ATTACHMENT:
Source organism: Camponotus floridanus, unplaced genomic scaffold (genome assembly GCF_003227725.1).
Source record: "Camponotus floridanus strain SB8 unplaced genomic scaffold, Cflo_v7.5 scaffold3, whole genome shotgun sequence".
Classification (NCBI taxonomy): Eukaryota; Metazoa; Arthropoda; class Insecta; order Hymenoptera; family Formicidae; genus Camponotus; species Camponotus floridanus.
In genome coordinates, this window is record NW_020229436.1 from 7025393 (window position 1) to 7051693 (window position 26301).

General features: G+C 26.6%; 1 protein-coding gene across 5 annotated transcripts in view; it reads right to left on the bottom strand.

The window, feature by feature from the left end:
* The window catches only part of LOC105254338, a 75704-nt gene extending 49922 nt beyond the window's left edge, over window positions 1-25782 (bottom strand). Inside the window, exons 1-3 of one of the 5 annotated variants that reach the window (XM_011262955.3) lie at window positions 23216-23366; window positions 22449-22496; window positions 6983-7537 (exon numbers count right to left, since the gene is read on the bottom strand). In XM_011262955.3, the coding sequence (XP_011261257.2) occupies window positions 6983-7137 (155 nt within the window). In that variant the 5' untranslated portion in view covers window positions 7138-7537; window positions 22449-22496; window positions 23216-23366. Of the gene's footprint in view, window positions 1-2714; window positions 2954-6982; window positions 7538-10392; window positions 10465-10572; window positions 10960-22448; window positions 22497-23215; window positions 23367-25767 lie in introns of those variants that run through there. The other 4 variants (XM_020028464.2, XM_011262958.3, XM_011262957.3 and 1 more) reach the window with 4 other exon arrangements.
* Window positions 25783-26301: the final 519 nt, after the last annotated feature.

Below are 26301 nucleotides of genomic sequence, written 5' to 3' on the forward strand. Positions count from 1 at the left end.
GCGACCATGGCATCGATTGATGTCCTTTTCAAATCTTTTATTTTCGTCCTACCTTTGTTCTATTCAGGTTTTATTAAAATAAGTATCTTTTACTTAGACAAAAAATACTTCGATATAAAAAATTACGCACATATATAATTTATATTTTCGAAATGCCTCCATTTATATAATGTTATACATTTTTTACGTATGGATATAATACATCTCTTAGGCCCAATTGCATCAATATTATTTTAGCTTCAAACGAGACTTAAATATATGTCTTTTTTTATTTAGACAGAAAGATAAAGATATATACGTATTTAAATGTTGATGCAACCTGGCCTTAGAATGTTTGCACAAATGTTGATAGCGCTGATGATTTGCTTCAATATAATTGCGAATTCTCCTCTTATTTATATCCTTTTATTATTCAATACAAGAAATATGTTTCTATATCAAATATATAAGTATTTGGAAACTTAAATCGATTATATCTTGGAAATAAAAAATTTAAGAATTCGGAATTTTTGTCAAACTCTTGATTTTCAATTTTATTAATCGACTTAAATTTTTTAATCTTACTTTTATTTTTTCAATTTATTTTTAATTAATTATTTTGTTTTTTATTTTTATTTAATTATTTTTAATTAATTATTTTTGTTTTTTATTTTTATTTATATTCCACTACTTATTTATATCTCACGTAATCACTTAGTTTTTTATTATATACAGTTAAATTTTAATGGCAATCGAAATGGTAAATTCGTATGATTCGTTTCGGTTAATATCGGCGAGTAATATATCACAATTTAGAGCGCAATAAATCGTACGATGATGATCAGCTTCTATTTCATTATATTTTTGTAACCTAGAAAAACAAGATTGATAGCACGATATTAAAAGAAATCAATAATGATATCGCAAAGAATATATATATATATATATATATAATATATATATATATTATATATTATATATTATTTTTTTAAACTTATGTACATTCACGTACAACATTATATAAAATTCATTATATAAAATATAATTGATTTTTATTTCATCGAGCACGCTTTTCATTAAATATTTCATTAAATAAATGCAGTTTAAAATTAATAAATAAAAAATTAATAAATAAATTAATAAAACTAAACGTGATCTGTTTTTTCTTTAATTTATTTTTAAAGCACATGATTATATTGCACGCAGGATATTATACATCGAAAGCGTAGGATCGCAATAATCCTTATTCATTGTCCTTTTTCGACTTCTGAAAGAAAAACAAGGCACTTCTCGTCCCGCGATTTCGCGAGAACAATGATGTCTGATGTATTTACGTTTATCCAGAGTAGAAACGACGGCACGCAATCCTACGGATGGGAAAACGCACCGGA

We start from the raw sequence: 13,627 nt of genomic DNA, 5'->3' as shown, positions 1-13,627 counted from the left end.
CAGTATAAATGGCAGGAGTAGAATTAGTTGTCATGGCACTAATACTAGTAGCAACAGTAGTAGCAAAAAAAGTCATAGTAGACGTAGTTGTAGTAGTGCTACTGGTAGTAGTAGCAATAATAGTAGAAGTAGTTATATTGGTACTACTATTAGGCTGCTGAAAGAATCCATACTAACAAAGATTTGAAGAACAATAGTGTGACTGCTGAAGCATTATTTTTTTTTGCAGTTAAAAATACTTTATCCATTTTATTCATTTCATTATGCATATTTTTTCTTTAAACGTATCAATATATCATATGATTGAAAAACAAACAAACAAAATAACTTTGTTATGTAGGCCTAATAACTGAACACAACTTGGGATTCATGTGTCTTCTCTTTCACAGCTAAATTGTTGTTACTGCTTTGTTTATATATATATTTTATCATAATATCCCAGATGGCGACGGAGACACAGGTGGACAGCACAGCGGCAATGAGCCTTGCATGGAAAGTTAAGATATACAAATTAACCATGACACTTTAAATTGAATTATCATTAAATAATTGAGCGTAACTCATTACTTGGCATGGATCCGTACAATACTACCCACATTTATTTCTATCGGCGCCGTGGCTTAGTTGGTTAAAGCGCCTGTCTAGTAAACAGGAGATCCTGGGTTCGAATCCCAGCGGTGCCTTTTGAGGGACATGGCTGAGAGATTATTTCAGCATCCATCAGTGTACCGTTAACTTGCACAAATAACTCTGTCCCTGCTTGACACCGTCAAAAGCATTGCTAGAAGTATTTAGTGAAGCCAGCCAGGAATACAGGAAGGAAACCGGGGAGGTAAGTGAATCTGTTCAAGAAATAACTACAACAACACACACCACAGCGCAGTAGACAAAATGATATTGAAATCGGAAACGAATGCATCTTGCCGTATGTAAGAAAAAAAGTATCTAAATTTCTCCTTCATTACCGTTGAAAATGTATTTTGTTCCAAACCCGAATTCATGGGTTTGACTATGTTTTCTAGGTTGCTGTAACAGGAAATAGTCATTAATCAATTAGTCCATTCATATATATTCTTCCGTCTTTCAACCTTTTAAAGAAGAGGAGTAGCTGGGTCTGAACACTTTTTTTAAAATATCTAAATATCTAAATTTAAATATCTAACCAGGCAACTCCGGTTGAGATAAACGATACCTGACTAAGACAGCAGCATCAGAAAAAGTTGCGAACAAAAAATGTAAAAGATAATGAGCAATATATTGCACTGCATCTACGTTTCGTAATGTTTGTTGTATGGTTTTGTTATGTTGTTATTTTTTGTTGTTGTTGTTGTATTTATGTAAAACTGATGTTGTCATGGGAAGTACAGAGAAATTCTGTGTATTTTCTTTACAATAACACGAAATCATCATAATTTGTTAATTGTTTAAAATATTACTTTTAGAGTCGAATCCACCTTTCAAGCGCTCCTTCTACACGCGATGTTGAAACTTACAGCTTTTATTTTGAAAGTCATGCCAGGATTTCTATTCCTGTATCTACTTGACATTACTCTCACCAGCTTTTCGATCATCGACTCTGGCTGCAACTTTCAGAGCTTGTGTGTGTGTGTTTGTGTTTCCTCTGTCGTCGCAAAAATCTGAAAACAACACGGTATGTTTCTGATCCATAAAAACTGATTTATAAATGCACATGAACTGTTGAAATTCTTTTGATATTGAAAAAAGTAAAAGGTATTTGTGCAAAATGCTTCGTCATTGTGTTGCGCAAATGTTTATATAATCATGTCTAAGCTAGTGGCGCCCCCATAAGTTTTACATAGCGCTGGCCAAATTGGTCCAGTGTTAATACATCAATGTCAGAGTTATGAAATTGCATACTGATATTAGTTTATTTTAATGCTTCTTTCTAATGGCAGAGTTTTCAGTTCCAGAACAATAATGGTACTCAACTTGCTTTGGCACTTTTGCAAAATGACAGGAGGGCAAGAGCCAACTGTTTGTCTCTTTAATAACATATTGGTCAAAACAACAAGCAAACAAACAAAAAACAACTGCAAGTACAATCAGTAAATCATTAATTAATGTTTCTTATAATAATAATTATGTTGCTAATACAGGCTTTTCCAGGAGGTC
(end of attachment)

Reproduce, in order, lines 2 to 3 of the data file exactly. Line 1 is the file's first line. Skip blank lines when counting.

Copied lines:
Source record: "Camponotus floridanus strain SB8 unplaced genomic scaffold, Cflo_v7.5 scaffold3, whole genome shotgun sequence".
Classification (NCBI taxonomy): Eukaryota; Metazoa; Arthropoda; class Insecta; order Hymenoptera; family Formicidae; genus Camponotus; species Camponotus floridanus.